Los Angeles

RJ Messineo, 4:00 Universe, 2020, oil and wood on canvas, 8' × 19' 2".

RJ Messineo, 4:00 Universe, 2020, oil and wood on canvas, 8' × 19' 2".

RJ Messineo

Morán Morán

RJ Messineo’s recent works emphasize painting as a process of accumulation. In ten pieces gradually assembled over twelve months, Messineo painted the view from her studio window, recording fluctuating atmospheric and seasonal conditions in abstracted strokes, scribbles, and patches of color. The exhibition’s largest painting lent the show its title, “4:00 Universe.” That hour marks for Messineo a sweet spot in the studio, a moment of clarity before the day’s light dissolves. The title also illuminated a certain logic in the works on view: Each encompassed moments as small as 4:00 (a cloud drifting over the sun) and as big as the universe (the transition from winter to spring or the sun’s dip below the horizon), recorded within the same painterly vocabulary. The works suggested that the minute always contains something of the expansive, and vice versa. The artist’s records of observation are shifty, multivalent, inflected by affect, and open to interpretation, making clear that documentation is always a subjective abstraction.

Messineo made Untitled (note), 2020, by loosely filling in, with long strokes of paint, a midday shadow that had fallen over a blank canvas’s surface. Here, the light is not simply translated by the painter but actually touches the painting itself, forming its own shape against the white surface. As the title’s parenthetical indicates, the painting is a notation, but Messineo’s swipes of gray-purple paint only roughly recall their source. That same scribbly gesture shows up amid a field of more densely applied marks in 4:00 Universe, 2020, a painting made up of five canvases, together measuring nineteen feet wide, that invokes Joan Mitchell’s monumental multipanel pieces. Whereas Untitled (note) encompasses a discrete moment, 4:00 Universe contains the gestures of several months’ time, forming an account of a winter season. At the painting’s center, heavy horizontal patches of mahogany are piled atop vertical strokes of marigold that rest over fields of ocher brown.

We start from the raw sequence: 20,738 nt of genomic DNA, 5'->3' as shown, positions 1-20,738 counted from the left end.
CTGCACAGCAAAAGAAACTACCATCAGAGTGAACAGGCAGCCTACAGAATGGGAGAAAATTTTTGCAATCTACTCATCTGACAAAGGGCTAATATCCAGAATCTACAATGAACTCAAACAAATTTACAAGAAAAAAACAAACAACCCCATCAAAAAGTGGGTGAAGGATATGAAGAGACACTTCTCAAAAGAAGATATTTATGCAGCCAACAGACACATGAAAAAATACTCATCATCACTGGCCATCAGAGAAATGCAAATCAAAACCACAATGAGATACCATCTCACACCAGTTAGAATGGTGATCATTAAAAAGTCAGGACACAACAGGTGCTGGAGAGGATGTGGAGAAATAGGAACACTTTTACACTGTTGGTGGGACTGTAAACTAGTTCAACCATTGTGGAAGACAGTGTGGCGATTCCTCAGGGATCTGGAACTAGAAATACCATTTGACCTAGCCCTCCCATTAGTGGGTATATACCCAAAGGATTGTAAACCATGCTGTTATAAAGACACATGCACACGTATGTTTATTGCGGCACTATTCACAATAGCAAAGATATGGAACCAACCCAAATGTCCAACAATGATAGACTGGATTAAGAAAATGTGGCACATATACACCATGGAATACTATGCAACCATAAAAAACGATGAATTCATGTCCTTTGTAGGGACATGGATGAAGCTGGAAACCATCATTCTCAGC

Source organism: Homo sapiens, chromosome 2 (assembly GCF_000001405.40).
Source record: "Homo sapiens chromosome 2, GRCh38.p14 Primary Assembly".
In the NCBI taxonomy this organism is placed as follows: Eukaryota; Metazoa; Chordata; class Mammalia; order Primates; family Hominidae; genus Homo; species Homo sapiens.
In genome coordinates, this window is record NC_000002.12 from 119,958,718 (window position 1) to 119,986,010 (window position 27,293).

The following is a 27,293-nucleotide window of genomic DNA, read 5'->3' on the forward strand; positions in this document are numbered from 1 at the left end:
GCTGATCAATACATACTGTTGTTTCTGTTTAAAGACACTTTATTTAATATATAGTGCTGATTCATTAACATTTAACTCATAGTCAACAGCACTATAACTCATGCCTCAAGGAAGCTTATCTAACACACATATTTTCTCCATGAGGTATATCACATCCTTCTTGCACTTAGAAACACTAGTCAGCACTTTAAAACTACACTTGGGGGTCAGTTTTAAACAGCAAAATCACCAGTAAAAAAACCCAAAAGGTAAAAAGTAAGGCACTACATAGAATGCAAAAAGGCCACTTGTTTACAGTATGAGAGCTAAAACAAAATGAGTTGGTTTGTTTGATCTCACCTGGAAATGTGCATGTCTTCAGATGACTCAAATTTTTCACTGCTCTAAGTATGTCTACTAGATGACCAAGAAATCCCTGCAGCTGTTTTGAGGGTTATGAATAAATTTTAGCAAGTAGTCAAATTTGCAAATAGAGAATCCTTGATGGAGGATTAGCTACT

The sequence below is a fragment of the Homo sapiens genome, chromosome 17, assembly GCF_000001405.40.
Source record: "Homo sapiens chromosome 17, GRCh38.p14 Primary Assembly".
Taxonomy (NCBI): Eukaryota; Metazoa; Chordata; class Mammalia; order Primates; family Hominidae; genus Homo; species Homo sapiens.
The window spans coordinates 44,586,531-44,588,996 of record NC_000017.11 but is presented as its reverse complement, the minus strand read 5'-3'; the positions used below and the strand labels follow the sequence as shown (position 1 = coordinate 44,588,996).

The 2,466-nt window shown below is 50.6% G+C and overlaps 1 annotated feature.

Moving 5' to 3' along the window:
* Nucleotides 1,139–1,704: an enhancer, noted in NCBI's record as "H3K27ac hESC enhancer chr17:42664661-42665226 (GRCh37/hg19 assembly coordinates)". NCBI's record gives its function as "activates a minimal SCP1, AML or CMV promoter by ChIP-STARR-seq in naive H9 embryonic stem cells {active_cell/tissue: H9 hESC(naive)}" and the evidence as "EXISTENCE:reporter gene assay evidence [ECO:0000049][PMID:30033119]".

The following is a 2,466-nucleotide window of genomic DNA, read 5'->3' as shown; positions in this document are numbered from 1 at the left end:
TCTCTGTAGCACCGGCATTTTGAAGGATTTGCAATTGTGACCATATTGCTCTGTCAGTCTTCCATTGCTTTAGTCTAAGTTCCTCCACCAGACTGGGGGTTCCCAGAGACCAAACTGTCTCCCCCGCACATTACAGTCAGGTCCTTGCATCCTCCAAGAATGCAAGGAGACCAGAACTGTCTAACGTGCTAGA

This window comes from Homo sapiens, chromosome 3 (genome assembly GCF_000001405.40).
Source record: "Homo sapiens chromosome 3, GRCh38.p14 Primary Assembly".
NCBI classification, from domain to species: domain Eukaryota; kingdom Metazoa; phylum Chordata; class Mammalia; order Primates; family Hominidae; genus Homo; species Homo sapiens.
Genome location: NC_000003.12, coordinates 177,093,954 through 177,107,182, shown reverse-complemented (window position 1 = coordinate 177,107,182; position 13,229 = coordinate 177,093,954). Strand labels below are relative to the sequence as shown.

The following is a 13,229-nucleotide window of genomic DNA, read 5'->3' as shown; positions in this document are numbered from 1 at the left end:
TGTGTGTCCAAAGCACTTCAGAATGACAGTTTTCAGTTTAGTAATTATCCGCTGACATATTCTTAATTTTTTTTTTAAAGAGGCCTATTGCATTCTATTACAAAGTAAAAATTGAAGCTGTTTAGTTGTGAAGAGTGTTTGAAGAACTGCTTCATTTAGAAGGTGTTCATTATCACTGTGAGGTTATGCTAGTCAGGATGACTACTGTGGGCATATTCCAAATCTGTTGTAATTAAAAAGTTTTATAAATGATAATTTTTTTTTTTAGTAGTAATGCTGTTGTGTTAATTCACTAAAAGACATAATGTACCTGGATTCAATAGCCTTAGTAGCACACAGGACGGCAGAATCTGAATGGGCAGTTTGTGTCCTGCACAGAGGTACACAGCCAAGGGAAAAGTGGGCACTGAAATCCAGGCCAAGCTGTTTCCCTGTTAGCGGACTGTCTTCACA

On top of several canvases, Messineo affixed thin wooden strips that reference the muntins of windowpanes. Art historian Amy Knight Powell has described the painting-as-window as a metaphor for expansion, signifying the picture’s desire to move into the world. That felt apt for Messineo’s paintings, which always seem to reach beyond their own edges. At the entrance to Messineo’s show, two paintings were installed side by side. On the left, Blue and Yellow and Leaves and Sunshine, 2019, was composed of shaped panels adhered to canvas and densely filled in with chunky frenetic blue and green strokes. With its boldly hued forms jutting out from the rectangular base canvas, the painting seemed to hover atop the wall; it asserted its boundaries even as it exceeded them. Sunset, 2019, on the right, also had added panels, but these were only partially brushed with washes of bright-orange paint. The white sections blended with the wall on which the piece hung, making the marks seem as if they were leaking out, seamlessly opening onto an expanse.

In historical easel painting, observation accumulated into illusion, but that was not the objective here. Rather, Messineo used abstraction to destabilize the boundaries between interior and exterior, painting and world, document and diary, feeling and image. The paintings drew attention to the accumulation of their materiality but also constantly pointed to the larger conditions of space and time that structured their making: material and atmosphere, endurance and change, 4:00 and universe.